Connecticut Wildlife is for anyone who wants to stay informed about fish, wildlife, and natural resource issues and events in our state.  The magazine is published six times a year, and is available by subscription ( more details).
Connecticut State of the Birds Report 2018
For the scores of migratory and nesting bird species in Connecticut to survive and thrive, the state's cities and suburbs must create, maintain, and improve their local habitats in everything from small neighborhood parks to larger nature preserves.  That's the key finding of the Connecticut Audubon Society's 2018 State of the Birds report.

Titled "In Cities and Suburbs: A Fresh Look at How Birds Are Surviving in Connecticut," (PDF) the report shows how the most heavily-developed areas are crucial to the survival of the state's and region's birds. Some of the most vulnerable species nest in Connecticut's cities, and research shows that city parks are more important to migrating birds than previously known.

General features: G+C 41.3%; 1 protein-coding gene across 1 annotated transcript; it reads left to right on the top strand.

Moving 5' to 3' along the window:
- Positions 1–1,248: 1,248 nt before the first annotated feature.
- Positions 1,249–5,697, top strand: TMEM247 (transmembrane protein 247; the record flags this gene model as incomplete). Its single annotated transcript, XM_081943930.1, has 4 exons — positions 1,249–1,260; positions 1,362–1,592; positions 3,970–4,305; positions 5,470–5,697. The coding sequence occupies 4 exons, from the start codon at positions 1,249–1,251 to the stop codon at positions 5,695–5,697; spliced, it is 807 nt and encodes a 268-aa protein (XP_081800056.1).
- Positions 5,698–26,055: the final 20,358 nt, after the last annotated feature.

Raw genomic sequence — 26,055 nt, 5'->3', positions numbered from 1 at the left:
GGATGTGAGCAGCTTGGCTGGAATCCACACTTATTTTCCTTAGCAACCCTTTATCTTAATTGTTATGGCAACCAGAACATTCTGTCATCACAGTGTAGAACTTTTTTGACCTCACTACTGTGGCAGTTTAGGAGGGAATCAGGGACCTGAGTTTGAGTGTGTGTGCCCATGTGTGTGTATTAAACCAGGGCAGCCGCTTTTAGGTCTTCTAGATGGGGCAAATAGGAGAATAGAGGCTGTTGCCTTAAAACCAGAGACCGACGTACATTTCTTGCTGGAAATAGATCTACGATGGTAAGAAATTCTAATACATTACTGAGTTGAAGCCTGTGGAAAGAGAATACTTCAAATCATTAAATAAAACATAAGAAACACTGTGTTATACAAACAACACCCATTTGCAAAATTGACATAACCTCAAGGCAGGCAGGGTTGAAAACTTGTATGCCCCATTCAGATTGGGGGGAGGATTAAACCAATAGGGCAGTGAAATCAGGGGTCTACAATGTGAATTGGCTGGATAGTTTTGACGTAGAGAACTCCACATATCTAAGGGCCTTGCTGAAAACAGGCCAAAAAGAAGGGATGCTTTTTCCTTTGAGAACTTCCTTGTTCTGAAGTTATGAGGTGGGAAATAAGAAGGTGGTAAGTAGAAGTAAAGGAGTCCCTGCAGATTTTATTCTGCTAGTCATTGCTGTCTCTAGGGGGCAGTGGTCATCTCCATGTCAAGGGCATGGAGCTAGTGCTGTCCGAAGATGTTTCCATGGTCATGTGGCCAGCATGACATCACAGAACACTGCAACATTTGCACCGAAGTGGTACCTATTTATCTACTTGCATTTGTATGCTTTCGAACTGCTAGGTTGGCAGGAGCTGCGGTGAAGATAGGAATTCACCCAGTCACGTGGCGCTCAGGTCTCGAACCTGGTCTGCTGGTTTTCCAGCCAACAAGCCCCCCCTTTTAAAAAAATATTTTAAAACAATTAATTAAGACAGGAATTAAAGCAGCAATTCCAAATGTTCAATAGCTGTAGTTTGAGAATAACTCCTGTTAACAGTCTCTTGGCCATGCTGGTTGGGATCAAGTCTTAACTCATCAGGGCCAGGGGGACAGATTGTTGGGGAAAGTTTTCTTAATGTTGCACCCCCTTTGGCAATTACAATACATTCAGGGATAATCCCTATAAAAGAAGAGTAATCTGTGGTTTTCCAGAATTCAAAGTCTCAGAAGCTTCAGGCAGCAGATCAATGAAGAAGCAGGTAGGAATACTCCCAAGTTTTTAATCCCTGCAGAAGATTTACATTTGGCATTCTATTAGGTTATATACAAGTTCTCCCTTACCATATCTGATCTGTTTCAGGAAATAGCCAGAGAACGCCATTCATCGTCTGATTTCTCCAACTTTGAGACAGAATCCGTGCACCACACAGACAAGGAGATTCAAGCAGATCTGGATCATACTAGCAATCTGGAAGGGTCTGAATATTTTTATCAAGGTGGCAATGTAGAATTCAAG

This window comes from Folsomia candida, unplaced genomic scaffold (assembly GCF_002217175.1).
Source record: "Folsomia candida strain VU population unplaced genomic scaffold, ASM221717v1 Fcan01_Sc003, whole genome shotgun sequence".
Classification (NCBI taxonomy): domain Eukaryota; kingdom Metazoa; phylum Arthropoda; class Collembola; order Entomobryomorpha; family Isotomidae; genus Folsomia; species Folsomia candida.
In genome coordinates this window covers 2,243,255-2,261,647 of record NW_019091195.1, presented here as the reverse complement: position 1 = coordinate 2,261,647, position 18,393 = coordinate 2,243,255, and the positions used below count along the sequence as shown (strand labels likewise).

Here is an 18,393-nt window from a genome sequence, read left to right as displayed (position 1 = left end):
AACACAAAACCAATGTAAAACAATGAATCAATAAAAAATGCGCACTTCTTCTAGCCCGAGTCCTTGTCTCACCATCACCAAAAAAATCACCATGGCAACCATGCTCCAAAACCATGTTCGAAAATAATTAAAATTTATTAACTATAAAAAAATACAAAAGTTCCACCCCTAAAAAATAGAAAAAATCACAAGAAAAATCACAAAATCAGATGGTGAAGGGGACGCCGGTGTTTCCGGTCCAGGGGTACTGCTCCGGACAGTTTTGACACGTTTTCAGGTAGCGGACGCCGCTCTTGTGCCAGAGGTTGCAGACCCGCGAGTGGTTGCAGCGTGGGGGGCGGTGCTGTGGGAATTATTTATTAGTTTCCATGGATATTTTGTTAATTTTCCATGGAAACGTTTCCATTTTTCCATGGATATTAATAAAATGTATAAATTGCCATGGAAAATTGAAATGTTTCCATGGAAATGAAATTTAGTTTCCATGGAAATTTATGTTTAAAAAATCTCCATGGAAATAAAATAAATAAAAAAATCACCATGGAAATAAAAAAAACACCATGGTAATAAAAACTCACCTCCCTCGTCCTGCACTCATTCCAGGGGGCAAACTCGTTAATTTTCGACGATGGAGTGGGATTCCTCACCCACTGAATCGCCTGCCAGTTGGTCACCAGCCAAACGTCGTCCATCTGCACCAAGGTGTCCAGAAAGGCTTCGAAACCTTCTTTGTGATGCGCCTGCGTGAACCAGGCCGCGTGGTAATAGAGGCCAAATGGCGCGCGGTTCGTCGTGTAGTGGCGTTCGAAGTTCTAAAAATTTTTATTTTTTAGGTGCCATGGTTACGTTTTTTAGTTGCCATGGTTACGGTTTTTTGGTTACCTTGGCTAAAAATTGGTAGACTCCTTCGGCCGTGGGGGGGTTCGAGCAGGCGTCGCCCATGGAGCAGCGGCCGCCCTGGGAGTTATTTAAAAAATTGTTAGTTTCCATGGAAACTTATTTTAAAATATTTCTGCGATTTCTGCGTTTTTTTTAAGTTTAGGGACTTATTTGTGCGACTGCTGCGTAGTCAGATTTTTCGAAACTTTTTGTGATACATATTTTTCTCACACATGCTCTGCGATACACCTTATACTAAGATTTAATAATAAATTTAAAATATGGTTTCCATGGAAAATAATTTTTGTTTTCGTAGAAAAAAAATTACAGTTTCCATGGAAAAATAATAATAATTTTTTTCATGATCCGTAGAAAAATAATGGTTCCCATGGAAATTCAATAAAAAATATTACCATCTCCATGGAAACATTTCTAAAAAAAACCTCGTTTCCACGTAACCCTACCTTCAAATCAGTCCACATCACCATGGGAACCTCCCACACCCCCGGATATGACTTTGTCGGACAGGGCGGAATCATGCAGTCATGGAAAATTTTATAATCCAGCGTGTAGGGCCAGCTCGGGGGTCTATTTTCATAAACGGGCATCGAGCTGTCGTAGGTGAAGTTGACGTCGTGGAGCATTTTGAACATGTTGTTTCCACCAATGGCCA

The report recommends several ways to protect habitats locally, including passing the federal Recovering America's Wildlife Act to redirect federal funds to the states for conservation planning and implementation; expanding a U.S. Fish and Wildlife Service Program in which local partners maintain designated habitat areas in cities; and increasing the use of Motus Wildlife Tracking System to help researchers follow when and where migratory birds travel.

The report includes articles by researcher and Pulitzer-nominated author Scott Weidensaul; Robert Klee, the commissioner of the Connecticut Department of Energy and Environmental Protection (DEEP); Chad Seewagen, executive director of the Great Hollow Nature Preserve in New Fairfield; Chelsi Burns and Shaun Roche of the U.S. Fish and Wildlife Service; and Laura Saucier of the Connecticut DEEP Wildlife Division.
Species of the Month: Fisher
The fisher is a large member of the Mustelidae (weasel) family. Its name is misleading because unlike the closely related river otter, fishers seldom eat fish.

In the nineteenth century, fishers became scarce due to forest logging, clearing for agriculture, and overexploitation. By the 1900s, the mammal was considered extirpated from the state. Reforestation and changes in land-use practices have restored the suitability of the fisher's habitat in part of its historic range, allowing a population to recolonize the northeastern section of the state. A population was reintroduced into the northwestern part of the state in the late 1980s by the DEEP Wildlife Division. As a result of the reintroduction project, a viable, self-sustaining population of this native mammal is now established in western Connecticut.